Patti Milazzo calls him her “soul mate,”
then gets a protection order
On August 12, 2004, Mark received a phone call at work from the Discover card fraud bureau. They questioned a $2,000 charge that he made on the card that day. But there was one problem-Mark didn’t have a Discover card. Or so he thought.
With Discover still on the line, Mark says, he called Patti on his cell phone. “Do you know anything about this?” he asked her.
At first, Mark says, Patti denied it. But then she admitted forging his signature on a credit card application. When he got home that night, Mark says Patti went through another big crying story, saying she couldn’t handle her bills.
“If you want me to help you again,” Mark said, “I have to know what’s going in and out.” He demanded to see her bank statements. Patti agreed to give him the statements, Mark says, but they were never produced.
In the meantime, Mark decided to divorce his wife. Patti, however, made the first move. On August 25, 2004-right before their seventh wedding anniversary-he came home from work to an empty house.
“She had started going to the neighbors, saying she was scared of me,” Mark says. “She had gotten the neighbors to help her move out.”
The next day, Mark filed a police report about the forged credit card application. Then he found out that Patti had forged his signature for another credit card. He filed another police report.
A few weeks later, both Mark and Patti were at the church they attended-although sitting on opposite sides. “She looked over at me and got all teary-eyed, and then talked to me in the vestibule,” Mark says. “We started seeing each other again. But I knew it was over. I was going through with the divorce.”
On October 8, 2004, the Milazzos signed their divorce agreement. Mark returned to Patti all the money she had put into the property and house—$10,000. “I could have taken that money, but whatever she put into the house or property, I gave it back,” Mark says. “I’m not that kind of person.”
According to Mark, Patti wanted them to keep wearing their wedding rings, and not tell people they were divorced. Patti helped him move new furniture into his house, and was alone with him on many occasions. “She was talking about wanting to work it out,” Mark says.
“She called me on a Tuesday and told me, ‘I love you more than any man. You’re my soul mate,'” Mark says. “The day after that she went and signed a protection order against me.”
The order was dated October 14, 2004. According to Mark, Patti told the police the he had threatened to kill her.
“It was totally bogus,” Mark says. “I had all kinds of witnesses who saw Patti meeting me for lunch and dinner. The neighbor saw her spend the night. I was going to refute that in court easily-she wasn’t scared of me.”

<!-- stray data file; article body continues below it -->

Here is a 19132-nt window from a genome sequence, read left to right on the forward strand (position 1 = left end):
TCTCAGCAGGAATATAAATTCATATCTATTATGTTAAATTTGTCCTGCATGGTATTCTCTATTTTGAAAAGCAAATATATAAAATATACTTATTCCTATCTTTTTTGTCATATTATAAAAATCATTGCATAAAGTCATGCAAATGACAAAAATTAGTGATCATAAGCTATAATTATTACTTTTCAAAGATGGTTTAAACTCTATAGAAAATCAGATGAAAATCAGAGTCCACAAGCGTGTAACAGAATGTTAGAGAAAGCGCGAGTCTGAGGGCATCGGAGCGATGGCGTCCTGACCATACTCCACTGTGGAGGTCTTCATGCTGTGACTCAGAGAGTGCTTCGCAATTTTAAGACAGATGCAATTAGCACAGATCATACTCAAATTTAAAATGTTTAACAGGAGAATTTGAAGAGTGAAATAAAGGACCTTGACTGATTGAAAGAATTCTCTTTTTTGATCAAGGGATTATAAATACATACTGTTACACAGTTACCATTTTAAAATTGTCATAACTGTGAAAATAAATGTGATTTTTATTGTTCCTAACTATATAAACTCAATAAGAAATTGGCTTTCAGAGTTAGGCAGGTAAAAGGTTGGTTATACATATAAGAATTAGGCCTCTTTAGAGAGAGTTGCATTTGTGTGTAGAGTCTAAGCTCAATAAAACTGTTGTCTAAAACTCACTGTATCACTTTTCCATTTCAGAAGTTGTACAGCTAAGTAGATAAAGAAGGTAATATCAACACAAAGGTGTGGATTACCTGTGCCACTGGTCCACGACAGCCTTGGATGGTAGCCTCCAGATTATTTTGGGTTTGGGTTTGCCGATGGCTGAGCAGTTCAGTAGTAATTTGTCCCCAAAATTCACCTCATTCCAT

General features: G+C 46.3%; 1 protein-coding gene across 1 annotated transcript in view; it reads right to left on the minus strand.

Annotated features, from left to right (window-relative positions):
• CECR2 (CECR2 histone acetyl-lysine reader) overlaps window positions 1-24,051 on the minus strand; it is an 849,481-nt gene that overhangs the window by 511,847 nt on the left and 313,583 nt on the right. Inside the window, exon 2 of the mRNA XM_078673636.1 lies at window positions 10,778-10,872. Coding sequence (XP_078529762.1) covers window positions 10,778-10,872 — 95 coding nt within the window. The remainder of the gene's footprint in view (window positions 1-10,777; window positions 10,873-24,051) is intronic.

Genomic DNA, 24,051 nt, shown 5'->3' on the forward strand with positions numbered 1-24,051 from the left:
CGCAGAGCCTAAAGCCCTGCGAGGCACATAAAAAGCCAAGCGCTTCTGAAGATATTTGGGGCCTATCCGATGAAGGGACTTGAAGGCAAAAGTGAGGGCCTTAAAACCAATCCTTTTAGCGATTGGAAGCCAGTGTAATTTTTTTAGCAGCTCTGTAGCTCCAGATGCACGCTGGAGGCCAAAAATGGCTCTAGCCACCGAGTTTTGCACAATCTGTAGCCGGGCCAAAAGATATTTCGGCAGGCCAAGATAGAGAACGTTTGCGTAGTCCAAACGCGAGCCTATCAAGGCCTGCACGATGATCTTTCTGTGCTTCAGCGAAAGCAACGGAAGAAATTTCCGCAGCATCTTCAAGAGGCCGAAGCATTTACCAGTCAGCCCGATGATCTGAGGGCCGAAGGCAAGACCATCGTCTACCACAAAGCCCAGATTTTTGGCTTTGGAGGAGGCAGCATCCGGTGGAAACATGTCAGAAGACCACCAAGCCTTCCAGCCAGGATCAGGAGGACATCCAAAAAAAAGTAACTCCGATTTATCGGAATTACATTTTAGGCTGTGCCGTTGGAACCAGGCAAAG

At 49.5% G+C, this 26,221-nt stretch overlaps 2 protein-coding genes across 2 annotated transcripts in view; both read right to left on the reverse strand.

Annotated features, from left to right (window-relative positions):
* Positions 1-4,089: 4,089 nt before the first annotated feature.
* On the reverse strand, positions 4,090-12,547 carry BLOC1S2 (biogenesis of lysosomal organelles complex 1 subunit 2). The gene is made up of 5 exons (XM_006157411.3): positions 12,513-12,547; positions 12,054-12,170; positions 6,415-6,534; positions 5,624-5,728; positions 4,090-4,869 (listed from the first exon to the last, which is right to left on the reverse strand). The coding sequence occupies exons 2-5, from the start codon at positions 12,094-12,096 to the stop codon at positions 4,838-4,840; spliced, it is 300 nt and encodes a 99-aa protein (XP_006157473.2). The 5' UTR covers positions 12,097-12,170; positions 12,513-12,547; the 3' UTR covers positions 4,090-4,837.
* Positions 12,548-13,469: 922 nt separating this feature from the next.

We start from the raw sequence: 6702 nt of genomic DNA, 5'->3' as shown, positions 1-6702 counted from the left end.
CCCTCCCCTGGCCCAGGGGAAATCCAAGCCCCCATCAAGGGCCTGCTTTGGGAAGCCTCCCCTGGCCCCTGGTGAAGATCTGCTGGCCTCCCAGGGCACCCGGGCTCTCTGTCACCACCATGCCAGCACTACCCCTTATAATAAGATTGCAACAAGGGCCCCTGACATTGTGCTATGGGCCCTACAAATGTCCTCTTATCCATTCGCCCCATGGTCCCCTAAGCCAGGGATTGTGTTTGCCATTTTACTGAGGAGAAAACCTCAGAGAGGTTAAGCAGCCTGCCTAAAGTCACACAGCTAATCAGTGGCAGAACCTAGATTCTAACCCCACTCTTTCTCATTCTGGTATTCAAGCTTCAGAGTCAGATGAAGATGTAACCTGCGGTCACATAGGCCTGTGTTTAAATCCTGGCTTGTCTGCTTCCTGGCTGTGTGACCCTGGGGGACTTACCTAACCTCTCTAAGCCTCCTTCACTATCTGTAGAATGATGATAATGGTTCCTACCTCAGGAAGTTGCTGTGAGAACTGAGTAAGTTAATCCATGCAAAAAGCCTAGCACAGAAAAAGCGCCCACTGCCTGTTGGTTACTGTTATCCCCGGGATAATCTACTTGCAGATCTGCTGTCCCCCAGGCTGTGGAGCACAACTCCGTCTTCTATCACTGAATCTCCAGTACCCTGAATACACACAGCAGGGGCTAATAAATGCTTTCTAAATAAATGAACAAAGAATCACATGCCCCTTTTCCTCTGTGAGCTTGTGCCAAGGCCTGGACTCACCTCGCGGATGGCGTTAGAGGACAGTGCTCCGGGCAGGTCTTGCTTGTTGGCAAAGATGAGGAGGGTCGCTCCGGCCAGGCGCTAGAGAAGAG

The case never went to court—lawyers worked out a deal. The protection order stayed in place for both Mark and Patti—neither was permitted to see the other.
After their divorce, Mark says he found out that Patti had been telling people throughout their marriage that he was abusive. But Mark says he never laid a finger on Patti, and never threatened her.
“She was so lucky to get away with it,” he says. “No one wanted to interfere with the marriage. My own family that loved me, in a way, was protecting her.”
As a 20-year police veteran, Mark Milazzo considers himself “a professional at being lied to.” Why then, did he stay with his wife for seven years?
“I have a soft heart,” he says. “Every time I would go to leave her, the crocodile tears would come. And on a daily basis, she treated me like gold. If I said, ‘Patti, I forgot my wallet, would you drive 30 miles and bring it to me?’ she would say, ‘Sure.’ She was accommodating.
“She was always writing me cards and letters telling me how much she loved me,” Mark continues. “Always a sweet demeanor. They charm you to keep you under their spell. She would play on my emotions, asking, ‘What about the kids?’ She knew I cared about that stuff.
“I was always willing to deny her behavior to myself. I could not for the life of me understand why someone would do what she did. It was easier for me to come up with a logical explanation. I tried to compare how I live my life and how I treat people-I would never treat people that way, so she can’t possibly treat someone that way. There’s got to be a good reason.”
Mark says that it wasn’t until their divorce was almost final that he looked up “sociopath” on the Internet. He had always thought sociopaths or psychopaths were represented by people like Ted Bundy or John Wayne Gacy. “It was chilling,” he says. “Every one of the character traits of a sociopath described what I had seen too many times to count during our relationship. I was ignorant.”
Two months after their divorce, Patti married another man, her sixth husband. She became Patricia Graham.
Order expires so Patti Milazzo calls
The protection order that prohibited contact between Mark and Patti expired on December 8, 2005. On December 27, Patti called Mark at his office, “like nothing had happened,” he says. According to Mark, the conversation went like this:
“What do you want?” Mark asked.
“Do you have any of my winter clothes?” Patti asked.
“I don’t have anything of yours.”
Patti then tried to start a conversation. “So did you have a good Christmas?” she asked.
“I had a good Christmas,” Mark replied, tersely.
Four or five seconds of silence passed. Then Patti Milazzo said goodbye.